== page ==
Tuesday, October 28, 2008

OrgTheory Spotlight: Cecilia Ridgeway

Today in OrgTheory, we highlight the work of Stanford sociologist Cecilia Ridgeway.

From her faculty biography:

Cecilia L. Ridgeway is the Lucie Stern Professor of Social Sciences in the Sociology Department at Stanford University. She is particularly interested in the role that social hierarchies in everyday social relations play in the larger processes of stratification and inequality in a society. Ongoing projects include empirical tests of status construction theory, which is a theory about the power of interactional contexts to create and spread status beliefs about social differences. Examples of this work include “How Easily Do Social Differences Become Status Distinctions? Gender Matters,” a paper currently under review, “Consensus and the Emergence of Status Beliefs (Social Forces 2006), “Creating and Spreading Status Beliefs” (American Journal of Sociology, 2000), “How Do Status Beliefs Develop? The Role of Resources and Interaction (American Sociological Review, 1998), and “The Social Construction of Status Value: Gender and Other Nominal Characteristics” (Social Forces, 1991).

Another ongoing project addresses the role of interactional processes in preserving gender inequality despite major changes in the socioeconomic organization of society. A book manuscript in preparation on this topic is tentatively titled, Framed By Gender: How Gender Inequality Persists in the Modern World. Examples of other publications on social hierarchies, status, and gender inequality include :Gender as a Group Process: Implications for the Persistence of Inequality” (2007), “Sociological Approaches to Sex Discrimination” (2007), “Motherhood as a Status Characteristic” (Journal of Social Issues, 2004), “Unpacking the Gender System: A Theoretical Perspective on Cultural Beliefs and Social Relations” (Gender & Society, 2004)“Gender, Status, and Leadership” (Journal of Social Issues, 2001), “Interaction and the Conservation of Gender Inequality” (American Sociological Review, 1997), and Gender, Interaction, and Inequality (Springer-Verlag, 1992).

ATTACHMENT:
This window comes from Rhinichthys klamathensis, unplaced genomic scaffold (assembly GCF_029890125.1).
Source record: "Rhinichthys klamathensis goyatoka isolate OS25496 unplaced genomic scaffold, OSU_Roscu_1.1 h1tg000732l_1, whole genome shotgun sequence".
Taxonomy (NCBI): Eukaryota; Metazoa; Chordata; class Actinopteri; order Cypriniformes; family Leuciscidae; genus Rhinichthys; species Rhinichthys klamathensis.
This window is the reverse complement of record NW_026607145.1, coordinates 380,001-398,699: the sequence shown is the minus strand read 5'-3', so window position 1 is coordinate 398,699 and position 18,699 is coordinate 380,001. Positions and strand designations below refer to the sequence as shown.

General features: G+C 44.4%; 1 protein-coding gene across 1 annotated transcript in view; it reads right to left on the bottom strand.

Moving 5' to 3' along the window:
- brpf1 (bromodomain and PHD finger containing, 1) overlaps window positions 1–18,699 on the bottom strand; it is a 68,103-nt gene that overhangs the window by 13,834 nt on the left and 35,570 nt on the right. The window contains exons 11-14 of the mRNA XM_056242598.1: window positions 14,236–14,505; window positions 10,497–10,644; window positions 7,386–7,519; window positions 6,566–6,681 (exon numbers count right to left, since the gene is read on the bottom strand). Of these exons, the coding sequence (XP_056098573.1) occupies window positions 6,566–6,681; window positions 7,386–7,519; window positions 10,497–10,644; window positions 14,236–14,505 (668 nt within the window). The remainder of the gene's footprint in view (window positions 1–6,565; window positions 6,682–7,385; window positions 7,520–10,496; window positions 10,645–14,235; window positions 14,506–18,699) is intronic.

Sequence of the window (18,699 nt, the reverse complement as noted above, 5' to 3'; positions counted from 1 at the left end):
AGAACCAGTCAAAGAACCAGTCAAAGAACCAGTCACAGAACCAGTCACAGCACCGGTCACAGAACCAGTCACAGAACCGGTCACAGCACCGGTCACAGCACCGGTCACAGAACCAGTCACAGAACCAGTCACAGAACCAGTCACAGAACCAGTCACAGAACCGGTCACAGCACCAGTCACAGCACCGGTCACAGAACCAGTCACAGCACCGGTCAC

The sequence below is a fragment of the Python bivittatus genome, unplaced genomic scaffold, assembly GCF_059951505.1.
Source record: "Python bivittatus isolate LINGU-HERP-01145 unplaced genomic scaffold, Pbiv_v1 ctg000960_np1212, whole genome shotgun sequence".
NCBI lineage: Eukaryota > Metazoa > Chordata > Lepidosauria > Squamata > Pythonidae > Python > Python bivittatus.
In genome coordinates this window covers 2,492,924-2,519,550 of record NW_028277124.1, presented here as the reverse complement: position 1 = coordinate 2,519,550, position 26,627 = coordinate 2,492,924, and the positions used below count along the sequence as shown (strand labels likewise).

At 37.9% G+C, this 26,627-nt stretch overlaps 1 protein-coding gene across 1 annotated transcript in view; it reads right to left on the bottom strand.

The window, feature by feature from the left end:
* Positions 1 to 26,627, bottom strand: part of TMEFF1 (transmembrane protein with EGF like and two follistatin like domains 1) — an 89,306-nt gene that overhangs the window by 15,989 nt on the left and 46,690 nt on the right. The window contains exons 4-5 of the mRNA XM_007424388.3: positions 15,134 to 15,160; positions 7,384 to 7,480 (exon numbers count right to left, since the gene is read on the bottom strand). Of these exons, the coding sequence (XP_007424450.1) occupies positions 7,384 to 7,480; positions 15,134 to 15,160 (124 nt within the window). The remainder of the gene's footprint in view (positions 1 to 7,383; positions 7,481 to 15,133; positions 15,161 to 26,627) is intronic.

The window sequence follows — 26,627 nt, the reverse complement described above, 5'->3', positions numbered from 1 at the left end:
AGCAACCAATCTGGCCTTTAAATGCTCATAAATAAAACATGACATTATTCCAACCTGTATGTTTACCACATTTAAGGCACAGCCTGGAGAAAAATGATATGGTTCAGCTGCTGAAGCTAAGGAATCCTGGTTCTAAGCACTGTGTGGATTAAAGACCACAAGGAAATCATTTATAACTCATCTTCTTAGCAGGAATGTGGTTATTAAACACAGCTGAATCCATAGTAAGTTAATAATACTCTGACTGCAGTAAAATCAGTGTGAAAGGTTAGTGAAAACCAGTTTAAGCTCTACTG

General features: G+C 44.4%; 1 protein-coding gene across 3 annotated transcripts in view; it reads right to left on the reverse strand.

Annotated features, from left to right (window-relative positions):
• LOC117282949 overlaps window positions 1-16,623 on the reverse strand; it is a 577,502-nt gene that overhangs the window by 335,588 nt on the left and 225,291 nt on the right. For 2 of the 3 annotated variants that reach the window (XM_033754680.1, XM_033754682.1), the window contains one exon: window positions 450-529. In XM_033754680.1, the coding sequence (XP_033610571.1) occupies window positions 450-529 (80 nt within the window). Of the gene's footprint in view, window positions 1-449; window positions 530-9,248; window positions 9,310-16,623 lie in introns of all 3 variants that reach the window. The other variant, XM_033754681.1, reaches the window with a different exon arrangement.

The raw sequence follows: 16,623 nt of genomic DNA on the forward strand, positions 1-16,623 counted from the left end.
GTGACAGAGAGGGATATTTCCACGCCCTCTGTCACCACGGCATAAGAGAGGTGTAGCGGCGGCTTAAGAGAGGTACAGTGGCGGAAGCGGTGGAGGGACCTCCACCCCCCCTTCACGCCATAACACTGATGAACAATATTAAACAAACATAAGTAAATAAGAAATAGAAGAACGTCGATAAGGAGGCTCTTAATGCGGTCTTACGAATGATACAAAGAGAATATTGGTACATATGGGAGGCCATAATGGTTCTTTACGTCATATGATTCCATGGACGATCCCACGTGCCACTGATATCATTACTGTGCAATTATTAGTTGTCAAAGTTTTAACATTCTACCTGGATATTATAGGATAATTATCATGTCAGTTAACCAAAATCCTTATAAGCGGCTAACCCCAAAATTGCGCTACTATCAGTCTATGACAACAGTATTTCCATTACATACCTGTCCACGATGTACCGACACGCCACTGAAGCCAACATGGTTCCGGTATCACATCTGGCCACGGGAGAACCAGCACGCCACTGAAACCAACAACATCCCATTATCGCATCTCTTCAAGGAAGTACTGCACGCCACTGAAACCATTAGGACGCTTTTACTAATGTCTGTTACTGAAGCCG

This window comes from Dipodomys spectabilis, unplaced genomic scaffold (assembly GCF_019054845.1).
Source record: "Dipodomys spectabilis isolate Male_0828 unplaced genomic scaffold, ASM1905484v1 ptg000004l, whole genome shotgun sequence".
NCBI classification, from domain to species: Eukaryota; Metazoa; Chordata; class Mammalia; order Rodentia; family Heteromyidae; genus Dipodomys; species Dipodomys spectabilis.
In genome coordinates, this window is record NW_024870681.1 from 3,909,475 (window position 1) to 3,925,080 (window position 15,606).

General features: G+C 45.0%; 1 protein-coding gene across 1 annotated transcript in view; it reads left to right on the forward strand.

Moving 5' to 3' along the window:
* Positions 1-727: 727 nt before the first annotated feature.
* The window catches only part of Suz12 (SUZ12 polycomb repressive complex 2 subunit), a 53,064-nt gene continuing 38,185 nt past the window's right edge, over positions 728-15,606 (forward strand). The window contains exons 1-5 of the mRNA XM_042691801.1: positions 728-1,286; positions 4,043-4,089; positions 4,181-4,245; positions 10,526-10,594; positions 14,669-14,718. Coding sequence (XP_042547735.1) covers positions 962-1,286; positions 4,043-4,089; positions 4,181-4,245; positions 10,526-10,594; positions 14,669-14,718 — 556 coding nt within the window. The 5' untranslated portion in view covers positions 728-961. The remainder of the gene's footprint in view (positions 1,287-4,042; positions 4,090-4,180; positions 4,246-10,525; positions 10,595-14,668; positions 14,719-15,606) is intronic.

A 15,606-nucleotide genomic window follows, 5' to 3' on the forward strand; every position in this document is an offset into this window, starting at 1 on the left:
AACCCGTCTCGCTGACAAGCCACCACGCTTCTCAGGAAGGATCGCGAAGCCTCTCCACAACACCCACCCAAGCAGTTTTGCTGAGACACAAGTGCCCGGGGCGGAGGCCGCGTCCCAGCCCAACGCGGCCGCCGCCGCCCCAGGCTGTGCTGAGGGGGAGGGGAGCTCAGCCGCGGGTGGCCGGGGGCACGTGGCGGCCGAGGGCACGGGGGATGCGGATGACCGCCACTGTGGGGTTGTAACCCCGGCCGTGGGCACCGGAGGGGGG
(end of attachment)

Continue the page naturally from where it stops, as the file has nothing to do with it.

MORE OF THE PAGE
Newer projects include 1) the development of a theoretical analysis of the role of social coordination and accountability in the development and use of status information, and 2) a theoretical account of the processes that bind low status members to a group.

Her work interests me greatly, and I'm trying to figure out how to integrate her research in how social differences become status distinctions into my own way of thinking about gender discrimination in the workplace. Everyone makes distinctions, but there's certain ways of acting on those distinctions that would render the behavior illegal discrimination and legally actionable. Inequality of outcomes is not per se illegal, of course, unless there is strong evidence of systemic statistical discrimination (much harder to prove nowadays, too).